cryptographic hash functions, which are considered quantumsafe.
In this talk we want to lead the audience towards an understanding of the importance
and mode of operation of digital signature schemes, the threat that quantum computers
might in the near future pose to them, and how the newly standardized scheme offers
resilience against quantum computer attacks.
We will start with a general introduction of digital signature and an explanation
of a basic version of the widespread RSA algorithm and its major weaknesses,
focusing on factorization attacks. Then we will introduce the basics of quantum computing,
show how Shor's algorithm enables them to very efficiently perform factorization attacks,
thus breaking RSA, and finally introduce XMSS and give an explanation for why it is
supposed to be safe against quantumaided attacks.
Code examples and examples of quantum computations performed with a
prototypical 5qubit processor (IBM Q Experience) will be included in the talk.

19.02.2018 
Thomas Frenzel (RG 1)


Working with Wasserstein gradient flows
Abstract:
This talk explains what the Wasserstein distance is, how it generates a gradient flow for the heat equation and how to pass to the limit in a sandwich model with thin plates.

19.06.2017 
Artur Stephan (Guest of RG 1)

starts at 1:00 PM 
On approximations of solutions of evolution equations using semigroups
Abstract:
In the talk, some results of my master thesis will be discussed. We approximate the solution of a nonautonomous linear evolution equation in the operatornorm topology. The approximation is derived using the Trotter product formula and can be estimated. As an example, we consider the diffusion equation perturbed by a time dependent potential.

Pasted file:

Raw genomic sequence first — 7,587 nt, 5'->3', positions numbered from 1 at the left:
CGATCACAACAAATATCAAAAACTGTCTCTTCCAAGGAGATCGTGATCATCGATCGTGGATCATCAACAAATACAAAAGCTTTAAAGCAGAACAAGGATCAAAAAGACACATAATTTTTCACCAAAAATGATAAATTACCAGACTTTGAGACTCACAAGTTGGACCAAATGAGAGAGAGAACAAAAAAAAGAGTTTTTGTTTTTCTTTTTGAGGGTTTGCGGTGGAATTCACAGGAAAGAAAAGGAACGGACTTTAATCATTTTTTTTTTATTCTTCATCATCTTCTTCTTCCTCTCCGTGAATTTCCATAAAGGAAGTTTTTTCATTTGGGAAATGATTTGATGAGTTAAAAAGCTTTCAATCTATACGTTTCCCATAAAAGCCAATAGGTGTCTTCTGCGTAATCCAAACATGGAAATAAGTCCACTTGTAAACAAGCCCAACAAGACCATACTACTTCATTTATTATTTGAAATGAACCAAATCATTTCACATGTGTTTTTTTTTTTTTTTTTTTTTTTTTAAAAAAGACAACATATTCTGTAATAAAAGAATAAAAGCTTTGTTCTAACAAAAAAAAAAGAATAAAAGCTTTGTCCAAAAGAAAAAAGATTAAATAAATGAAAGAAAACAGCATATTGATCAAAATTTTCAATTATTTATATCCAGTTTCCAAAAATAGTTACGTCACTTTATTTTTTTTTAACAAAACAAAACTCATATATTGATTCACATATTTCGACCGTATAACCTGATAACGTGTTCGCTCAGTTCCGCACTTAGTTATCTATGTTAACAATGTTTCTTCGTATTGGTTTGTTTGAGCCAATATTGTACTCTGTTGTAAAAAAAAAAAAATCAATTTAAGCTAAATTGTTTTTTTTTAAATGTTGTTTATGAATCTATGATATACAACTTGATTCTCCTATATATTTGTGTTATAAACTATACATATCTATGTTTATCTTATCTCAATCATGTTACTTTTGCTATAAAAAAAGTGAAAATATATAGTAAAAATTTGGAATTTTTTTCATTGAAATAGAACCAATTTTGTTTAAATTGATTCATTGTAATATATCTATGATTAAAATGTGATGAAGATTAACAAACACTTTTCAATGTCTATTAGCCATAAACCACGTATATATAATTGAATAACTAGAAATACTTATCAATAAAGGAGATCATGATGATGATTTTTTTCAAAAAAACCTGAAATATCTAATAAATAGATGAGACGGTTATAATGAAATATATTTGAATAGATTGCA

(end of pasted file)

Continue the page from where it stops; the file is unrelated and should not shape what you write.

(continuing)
12.06.2017 
Clemens Bartsch (RG 3)

starts at 11:00 AM 
A mixed stochasticnumeric algorithm for transported interacting particles
Abstract:
A coupled system of population balance and convectiondiffusion equations is solved numerically, employing stochastic and finite element techniques in combination. While the evolution of the particle population is modelled as a Markov jump process and solved with a stochastic simulation algorithm, transport of temperature and species concentration are subject to a finite element approximation. We want to briefly introduce both the stochastic and the deterministic approach and discuss some difficulties to overcome when combining them. A proof of concept simulation of a flow crystallizer in 2D is presented.

08.05.2017 
Sibylle Bergmann (RG 7)


An atomistically informed phasefield model for describing the solidliquid interface kinetics in silicon
Abstract:
An atomistically informed parametrization of a phasefield model for describing the anisotropic mobility of liquidsolid interfaces in silicon is presented. The model is derived from a consistent set of atomistic data and thus allows to directly link molecular dynamics and phase field simulations. Expressions for the free energy density, the interfacial energy and the temperature and orientation dependent interface mobility are systematically fitted to data from molecular dynamics simulations based on the StillingerWeber interatomic potential. The temperaturedependent interface velocity follows a VogelFulcher type behavior and allows to properly account for the dynamics in the undercooled melt.